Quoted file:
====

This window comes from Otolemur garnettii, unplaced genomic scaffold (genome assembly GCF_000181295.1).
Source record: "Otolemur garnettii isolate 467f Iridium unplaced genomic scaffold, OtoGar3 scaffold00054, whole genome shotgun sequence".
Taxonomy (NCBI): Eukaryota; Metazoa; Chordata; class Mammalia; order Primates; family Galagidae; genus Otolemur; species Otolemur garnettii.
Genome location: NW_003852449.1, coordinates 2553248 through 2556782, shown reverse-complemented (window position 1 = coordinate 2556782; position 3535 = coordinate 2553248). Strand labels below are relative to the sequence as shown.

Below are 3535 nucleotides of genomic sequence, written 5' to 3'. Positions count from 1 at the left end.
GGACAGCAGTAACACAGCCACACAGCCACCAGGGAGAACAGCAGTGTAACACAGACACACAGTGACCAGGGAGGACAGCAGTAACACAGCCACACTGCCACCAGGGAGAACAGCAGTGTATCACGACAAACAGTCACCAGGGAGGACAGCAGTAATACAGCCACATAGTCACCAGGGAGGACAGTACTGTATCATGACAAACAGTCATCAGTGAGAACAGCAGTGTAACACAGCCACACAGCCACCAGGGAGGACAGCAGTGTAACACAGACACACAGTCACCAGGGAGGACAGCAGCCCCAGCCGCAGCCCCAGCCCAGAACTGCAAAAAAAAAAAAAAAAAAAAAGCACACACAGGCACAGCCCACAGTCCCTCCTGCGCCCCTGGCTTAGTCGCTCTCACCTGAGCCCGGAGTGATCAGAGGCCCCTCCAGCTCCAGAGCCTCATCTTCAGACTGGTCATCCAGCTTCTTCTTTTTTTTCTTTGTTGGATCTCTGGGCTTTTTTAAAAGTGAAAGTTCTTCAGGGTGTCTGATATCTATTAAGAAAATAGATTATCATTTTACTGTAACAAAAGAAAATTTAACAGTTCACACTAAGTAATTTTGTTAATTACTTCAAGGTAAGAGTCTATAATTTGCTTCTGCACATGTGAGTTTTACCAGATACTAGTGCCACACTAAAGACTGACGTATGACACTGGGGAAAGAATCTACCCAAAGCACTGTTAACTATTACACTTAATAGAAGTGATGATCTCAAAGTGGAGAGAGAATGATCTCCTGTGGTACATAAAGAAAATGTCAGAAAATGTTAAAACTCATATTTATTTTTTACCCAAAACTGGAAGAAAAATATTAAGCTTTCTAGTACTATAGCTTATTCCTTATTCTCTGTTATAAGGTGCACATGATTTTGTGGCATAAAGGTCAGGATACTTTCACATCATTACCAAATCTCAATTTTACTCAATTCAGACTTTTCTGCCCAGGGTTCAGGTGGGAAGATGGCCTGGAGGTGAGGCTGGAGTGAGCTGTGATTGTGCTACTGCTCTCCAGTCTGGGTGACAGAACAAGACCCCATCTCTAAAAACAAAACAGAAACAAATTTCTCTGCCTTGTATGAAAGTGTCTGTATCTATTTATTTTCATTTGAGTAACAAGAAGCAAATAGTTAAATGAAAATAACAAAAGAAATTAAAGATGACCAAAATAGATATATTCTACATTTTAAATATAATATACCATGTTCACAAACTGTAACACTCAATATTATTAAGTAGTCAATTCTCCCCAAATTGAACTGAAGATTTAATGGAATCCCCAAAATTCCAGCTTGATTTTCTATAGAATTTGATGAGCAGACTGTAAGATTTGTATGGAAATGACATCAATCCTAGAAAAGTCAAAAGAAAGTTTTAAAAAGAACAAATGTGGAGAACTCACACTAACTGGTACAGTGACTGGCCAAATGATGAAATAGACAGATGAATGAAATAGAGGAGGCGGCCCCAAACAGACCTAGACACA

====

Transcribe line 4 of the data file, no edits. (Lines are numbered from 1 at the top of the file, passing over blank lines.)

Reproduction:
Genome location: NW_003852449.1, coordinates 2553248 through 2556782, shown reverse-complemented (window position 1 = coordinate 2556782; position 3535 = coordinate 2553248). Strand labels below are relative to the sequence as shown.